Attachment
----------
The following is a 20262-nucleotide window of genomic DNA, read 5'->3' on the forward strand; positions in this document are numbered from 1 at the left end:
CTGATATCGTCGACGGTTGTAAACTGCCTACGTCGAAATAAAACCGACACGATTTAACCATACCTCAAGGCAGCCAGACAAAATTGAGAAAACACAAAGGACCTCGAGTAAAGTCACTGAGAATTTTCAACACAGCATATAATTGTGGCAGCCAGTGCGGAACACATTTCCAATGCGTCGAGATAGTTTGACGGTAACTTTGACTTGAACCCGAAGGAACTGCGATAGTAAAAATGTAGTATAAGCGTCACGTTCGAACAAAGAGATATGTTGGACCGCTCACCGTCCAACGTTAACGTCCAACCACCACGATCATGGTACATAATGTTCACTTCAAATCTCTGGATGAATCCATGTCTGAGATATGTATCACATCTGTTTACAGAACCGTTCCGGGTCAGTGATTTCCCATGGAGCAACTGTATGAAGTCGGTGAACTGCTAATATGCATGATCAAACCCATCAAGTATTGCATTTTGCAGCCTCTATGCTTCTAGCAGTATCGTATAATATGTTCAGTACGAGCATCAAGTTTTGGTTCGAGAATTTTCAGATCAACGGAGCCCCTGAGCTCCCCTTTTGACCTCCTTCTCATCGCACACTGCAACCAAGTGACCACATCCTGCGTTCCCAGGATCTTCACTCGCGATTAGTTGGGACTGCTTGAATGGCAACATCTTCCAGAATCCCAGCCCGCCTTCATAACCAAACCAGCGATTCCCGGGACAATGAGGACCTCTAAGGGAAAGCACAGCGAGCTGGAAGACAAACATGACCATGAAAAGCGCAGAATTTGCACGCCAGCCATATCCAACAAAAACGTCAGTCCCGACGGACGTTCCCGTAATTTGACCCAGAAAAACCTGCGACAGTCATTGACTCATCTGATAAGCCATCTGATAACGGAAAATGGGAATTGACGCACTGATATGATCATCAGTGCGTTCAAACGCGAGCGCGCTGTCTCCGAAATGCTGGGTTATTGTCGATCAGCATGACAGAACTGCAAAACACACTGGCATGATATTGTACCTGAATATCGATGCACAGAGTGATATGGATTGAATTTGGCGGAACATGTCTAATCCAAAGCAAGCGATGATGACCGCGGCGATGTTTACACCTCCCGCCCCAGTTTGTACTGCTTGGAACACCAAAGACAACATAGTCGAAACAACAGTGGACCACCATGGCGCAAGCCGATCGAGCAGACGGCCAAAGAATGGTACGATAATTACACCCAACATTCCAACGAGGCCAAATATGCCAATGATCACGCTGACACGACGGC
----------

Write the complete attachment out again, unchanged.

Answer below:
The following is a 20262-nucleotide window of genomic DNA, read 5'->3' on the forward strand; positions in this document are numbered from 1 at the left end:
CTGATATCGTCGACGGTTGTAAACTGCCTACGTCGAAATAAAACCGACACGATTTAACCATACCTCAAGGCAGCCAGACAAAATTGAGAAAACACAAAGGACCTCGAGTAAAGTCACTGAGAATTTTCAACACAGCATATAATTGTGGCAGCCAGTGCGGAACACATTTCCAATGCGTCGAGATAGTTTGACGGTAACTTTGACTTGAACCCGAAGGAACTGCGATAGTAAAAATGTAGTATAAGCGTCACGTTCGAACAAAGAGATATGTTGGACCGCTCACCGTCCAACGTTAACGTCCAACCACCACGATCATGGTACATAATGTTCACTTCAAATCTCTGGATGAATCCATGTCTGAGATATGTATCACATCTGTTTACAGAACCGTTCCGGGTCAGTGATTTCCCATGGAGCAACTGTATGAAGTCGGTGAACTGCTAATATGCATGATCAAACCCATCAAGTATTGCATTTTGCAGCCTCTATGCTTCTAGCAGTATCGTATAATATGTTCAGTACGAGCATCAAGTTTTGGTTCGAGAATTTTCAGATCAACGGAGCCCCTGAGCTCCCCTTTTGACCTCCTTCTCATCGCACACTGCAACCAAGTGACCACATCCTGCGTTCCCAGGATCTTCACTCGCGATTAGTTGGGACTGCTTGAATGGCAACATCTTCCAGAATCCCAGCCCGCCTTCATAACCAAACCAGCGATTCCCGGGACAATGAGGACCTCTAAGGGAAAGCACAGCGAGCTGGAAGACAAACATGACCATGAAAAGCGCAGAATTTGCACGCCAGCCATATCCAACAAAAACGTCAGTCCCGACGGACGTTCCCGTAATTTGACCCAGAAAAACCTGCGACAGTCATTGACTCATCTGATAAGCCATCTGATAACGGAAAATGGGAATTGACGCACTGATATGATCATCAGTGCGTTCAAACGCGAGCGCGCTGTCTCCGAAATGCTGGGTTATTGTCGATCAGCATGACAGAACTGCAAAACACACTGGCATGATATTGTACCTGAATATCGATGCACAGAGTGATATGGATTGAATTTGGCGGAACATGTCTAATCCAAAGCAAGCGATGATGACCGCGGCGATGTTTACACCTCCCGCCCCAGTTTGTACTGCTTGGAACACCAAAGACAACATAGTCGAAACAACAGTGGACCACCATGGCGCAAGCCGATCGAGCAGACGGCCAAAGAATGGTACGATAATTACACCCAACATTCCAACGAGGCCAAATATGCCAATGATCACGCTGACACGACGGC